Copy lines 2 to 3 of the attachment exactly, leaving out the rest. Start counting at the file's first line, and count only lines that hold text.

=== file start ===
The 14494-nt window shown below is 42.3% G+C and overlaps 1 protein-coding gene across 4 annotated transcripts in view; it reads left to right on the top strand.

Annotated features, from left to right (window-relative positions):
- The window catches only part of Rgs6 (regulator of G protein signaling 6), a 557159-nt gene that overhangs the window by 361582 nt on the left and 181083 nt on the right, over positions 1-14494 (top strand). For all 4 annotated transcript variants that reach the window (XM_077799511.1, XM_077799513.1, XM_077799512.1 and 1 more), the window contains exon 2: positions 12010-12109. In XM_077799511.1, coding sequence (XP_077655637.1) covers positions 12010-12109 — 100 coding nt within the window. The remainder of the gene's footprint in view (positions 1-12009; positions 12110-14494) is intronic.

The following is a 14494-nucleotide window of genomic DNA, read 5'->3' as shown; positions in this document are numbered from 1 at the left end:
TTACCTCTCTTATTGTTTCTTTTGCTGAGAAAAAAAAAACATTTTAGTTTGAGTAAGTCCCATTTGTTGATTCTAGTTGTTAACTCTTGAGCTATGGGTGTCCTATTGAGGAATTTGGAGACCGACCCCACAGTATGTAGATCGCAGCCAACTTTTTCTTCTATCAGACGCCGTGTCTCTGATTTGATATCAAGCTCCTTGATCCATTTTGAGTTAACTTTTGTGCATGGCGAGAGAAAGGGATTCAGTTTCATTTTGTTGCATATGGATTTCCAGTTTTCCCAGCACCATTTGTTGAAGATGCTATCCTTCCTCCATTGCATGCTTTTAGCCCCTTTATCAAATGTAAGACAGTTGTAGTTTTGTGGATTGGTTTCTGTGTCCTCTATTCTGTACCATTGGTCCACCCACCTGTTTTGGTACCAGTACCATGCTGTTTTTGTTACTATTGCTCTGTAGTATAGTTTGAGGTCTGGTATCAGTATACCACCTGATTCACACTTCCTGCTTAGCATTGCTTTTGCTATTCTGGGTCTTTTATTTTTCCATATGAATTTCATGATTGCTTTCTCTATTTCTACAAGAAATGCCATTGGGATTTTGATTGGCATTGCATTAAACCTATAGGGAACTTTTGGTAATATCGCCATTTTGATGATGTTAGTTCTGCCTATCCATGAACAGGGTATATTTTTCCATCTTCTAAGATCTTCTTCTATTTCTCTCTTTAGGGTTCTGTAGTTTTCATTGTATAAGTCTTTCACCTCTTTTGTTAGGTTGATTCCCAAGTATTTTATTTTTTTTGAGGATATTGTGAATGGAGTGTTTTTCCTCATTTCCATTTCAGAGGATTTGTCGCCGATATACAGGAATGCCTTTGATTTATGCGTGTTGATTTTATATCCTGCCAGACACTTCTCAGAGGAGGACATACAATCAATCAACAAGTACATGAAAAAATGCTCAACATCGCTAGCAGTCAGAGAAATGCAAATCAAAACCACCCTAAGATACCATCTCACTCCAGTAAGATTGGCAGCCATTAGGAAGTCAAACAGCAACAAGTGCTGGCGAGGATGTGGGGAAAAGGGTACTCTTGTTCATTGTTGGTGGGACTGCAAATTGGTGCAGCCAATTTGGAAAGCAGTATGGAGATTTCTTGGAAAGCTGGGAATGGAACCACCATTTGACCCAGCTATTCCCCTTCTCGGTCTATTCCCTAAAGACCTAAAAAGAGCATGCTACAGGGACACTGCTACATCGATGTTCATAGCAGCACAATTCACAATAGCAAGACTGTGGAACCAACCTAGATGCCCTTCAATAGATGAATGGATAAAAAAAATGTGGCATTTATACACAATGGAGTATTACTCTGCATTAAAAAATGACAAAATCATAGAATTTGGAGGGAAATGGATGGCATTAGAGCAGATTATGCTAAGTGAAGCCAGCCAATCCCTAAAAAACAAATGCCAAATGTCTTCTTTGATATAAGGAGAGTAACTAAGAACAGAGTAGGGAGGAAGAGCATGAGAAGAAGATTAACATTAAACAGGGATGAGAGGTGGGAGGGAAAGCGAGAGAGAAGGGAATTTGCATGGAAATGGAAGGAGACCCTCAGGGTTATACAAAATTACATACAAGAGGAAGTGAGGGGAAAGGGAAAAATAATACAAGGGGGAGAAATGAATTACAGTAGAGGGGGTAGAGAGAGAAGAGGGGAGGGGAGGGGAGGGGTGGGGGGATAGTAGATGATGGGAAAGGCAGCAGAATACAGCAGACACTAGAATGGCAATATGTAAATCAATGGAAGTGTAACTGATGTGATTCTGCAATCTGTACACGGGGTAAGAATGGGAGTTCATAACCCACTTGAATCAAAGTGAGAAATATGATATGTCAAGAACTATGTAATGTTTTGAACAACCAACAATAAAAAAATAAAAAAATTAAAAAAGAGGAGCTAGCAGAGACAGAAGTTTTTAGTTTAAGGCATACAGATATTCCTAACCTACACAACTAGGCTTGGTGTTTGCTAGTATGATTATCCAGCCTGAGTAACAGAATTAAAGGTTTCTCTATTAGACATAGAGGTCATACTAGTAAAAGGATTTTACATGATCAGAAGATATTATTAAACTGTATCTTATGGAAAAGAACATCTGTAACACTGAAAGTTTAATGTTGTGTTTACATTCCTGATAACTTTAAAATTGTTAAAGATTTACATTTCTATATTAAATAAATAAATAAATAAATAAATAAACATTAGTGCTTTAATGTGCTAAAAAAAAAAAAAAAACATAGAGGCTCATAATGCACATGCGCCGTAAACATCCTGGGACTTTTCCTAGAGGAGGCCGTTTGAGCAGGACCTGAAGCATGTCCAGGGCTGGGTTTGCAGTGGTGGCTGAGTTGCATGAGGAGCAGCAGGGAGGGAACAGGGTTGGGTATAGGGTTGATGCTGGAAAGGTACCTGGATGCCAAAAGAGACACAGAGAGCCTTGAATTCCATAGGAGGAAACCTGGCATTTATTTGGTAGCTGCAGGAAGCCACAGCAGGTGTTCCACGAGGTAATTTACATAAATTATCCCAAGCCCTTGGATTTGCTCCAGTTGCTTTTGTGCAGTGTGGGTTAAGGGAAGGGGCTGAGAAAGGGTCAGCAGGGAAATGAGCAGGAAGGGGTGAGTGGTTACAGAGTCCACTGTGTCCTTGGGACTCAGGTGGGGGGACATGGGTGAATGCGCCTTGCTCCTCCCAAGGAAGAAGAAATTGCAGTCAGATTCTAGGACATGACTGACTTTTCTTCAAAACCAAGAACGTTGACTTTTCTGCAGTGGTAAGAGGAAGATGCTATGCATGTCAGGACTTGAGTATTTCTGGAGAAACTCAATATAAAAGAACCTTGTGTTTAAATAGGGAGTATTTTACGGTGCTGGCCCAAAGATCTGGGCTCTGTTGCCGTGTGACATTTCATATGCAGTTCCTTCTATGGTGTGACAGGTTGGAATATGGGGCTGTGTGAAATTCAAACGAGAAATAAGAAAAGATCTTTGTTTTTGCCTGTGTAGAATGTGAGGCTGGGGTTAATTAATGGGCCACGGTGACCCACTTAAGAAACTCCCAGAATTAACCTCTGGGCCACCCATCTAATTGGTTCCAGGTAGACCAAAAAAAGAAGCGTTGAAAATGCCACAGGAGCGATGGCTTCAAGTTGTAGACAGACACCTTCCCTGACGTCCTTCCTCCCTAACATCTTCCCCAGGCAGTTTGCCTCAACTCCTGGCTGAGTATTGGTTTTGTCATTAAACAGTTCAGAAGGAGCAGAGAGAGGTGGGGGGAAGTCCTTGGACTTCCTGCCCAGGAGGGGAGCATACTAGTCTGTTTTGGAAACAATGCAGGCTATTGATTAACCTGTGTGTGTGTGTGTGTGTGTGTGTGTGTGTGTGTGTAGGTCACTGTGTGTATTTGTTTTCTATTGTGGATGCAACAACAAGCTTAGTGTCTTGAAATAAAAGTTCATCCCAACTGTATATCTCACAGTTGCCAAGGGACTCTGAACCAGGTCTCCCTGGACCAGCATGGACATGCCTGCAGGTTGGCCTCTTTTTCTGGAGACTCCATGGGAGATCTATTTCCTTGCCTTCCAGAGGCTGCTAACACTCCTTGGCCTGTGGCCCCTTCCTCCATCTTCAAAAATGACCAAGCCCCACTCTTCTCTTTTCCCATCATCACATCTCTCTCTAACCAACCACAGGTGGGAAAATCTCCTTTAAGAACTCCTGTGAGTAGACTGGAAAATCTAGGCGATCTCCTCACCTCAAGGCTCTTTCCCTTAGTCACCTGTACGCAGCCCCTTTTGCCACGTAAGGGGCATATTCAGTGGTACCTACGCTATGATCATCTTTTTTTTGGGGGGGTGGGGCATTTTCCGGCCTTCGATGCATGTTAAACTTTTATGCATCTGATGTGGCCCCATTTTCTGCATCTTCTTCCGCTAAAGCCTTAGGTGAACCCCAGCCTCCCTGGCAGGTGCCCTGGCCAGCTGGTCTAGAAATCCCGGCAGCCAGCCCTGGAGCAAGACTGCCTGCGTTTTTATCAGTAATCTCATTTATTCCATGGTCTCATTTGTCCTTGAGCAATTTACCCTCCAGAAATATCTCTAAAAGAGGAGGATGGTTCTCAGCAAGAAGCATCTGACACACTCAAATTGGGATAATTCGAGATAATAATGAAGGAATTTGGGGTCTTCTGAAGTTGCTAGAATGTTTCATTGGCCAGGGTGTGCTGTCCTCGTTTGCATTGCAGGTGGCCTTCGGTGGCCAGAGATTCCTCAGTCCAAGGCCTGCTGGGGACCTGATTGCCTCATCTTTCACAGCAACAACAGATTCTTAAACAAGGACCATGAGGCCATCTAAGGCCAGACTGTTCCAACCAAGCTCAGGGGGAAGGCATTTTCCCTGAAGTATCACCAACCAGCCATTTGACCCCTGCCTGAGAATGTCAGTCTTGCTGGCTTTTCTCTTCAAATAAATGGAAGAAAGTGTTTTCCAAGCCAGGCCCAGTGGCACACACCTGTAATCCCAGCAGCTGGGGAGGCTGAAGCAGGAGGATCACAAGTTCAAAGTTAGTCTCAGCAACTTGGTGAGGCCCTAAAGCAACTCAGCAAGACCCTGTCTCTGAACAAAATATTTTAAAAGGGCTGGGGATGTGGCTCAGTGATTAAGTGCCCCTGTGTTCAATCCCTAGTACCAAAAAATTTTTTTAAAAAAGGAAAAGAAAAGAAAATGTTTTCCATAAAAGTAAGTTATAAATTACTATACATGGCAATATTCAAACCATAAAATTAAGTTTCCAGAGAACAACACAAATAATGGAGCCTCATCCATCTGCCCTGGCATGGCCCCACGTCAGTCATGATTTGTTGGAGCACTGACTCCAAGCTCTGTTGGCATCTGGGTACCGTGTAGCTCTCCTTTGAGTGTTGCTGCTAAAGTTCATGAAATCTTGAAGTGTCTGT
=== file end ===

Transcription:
Annotated features, from left to right (window-relative positions):
- The window catches only part of Rgs6 (regulator of G protein signaling 6), a 557159-nt gene that overhangs the window by 361582 nt on the left and 181083 nt on the right, over positions 1-14494 (top strand). For all 4 annotated transcript variants that reach the window (XM_077799511.1, XM_077799513.1, XM_077799512.1 and 1 more), the window contains exon 2: positions 12010-12109. In XM_077799511.1, coding sequence (XP_077655637.1) covers positions 12010-12109 — 100 coding nt within the window. The remainder of the gene's footprint in view (positions 1-12009; positions 12110-14494) is intronic.